Stay tuned early next week for letters of support for AB 1321---California Nutrition Incentives Act.

Soda Warning Label Act---SB 203

Senator Bill Monning has introduced SB 203, which would require a simple warning label on the bottles and cans of soda, sports drinks, sweet teas, and energy drinks. The label would say:

STATE OF CALIFORNIA SAFETY WARNING: Drinking beverages with added sugar(s) contributes to obesity, diabetes and tooth decay.

The dangers of drinking sugary beverages are scientifically documented. Many of these products seem to be targeted to low-income communities as well, due to their cheapness and widespread availability.

The bill will be heard in the Senate Health Committee on April 22.

Congress’ Budget Cuts Every Program Imaginable

The current Congress, in line with what every Republican dominated Congress has done for the past twenty years, has proposed to turn the SNAP program into a block grant (where each state would get a limited amount of money for food assistance, and make its own rules about who gets it and how much), and on top of that they made big cuts in the budget for SNAP, in their current proposal.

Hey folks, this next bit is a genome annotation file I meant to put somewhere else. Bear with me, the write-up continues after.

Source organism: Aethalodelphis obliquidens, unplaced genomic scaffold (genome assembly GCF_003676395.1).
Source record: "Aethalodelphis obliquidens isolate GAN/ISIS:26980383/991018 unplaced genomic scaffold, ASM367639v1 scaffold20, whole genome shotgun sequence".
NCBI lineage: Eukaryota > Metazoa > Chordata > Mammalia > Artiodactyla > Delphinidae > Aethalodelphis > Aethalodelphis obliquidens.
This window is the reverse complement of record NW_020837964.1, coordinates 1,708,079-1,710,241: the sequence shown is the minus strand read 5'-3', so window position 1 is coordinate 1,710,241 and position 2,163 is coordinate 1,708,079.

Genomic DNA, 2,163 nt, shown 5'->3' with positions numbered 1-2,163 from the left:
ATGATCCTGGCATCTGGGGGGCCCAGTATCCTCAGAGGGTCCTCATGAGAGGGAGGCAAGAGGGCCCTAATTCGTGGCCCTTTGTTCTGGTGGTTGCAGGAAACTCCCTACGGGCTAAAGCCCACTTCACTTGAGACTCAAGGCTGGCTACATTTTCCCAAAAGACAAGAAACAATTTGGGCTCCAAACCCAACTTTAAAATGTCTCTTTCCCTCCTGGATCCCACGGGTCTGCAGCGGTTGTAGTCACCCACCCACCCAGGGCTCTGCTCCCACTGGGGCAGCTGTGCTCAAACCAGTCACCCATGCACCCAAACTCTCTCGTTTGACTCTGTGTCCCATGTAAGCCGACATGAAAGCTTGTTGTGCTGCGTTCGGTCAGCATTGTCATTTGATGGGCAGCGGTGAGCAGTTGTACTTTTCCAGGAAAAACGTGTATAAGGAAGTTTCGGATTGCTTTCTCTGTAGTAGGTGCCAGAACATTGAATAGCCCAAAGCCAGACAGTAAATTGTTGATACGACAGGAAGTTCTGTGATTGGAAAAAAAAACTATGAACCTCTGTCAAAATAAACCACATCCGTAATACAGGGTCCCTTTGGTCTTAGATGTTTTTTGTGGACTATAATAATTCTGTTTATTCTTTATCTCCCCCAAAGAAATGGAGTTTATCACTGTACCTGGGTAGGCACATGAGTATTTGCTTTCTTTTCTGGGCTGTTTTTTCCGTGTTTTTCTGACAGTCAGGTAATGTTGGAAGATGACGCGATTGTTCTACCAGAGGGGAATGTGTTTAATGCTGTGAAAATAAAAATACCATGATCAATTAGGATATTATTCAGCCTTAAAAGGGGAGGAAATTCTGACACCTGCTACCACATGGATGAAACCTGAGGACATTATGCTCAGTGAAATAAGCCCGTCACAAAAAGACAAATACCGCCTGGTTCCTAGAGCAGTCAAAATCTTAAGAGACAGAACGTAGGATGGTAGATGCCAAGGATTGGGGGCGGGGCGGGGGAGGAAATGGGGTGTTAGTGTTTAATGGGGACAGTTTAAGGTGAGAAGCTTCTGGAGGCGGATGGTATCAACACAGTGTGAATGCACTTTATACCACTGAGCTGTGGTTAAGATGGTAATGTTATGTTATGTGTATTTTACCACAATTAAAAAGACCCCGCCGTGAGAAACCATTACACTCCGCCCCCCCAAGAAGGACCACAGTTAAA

(The SNAP program, Supplemental Nutrition Assistance Program, is just the nationwide name for the old Food Stamp program, now called CalFresh here in Californnia.)

They’re also proposing, unsurprisingly, cuts to Medicaid (that’s Medi-Cal out here) and eliminating the Affordable Care Act entirely.

The President would be likely to veto such actions, but unless there is tremendous public pressure, Congress will continue to push for these gigantic cuts, and will work to find ways around the veto, threaten to shut down government, and use other parliamentary maneuvers to re-introduce these actions until he has no choice but to pass them.

From our colleagues at California Association of Food Banks:

California has so many CalFresh households relying on our advocacy effort!

Actions Needed:

  1. Urge Every Member of Congress, especially, Members of the House and Senate Budget Committees, to protect and strengthen the federal nutrition safety net.
  2. Join the Keep SNAP Strong Petition.

First, show of support from every congressional district is critical to protect this valuable program! Find your Congressperson here: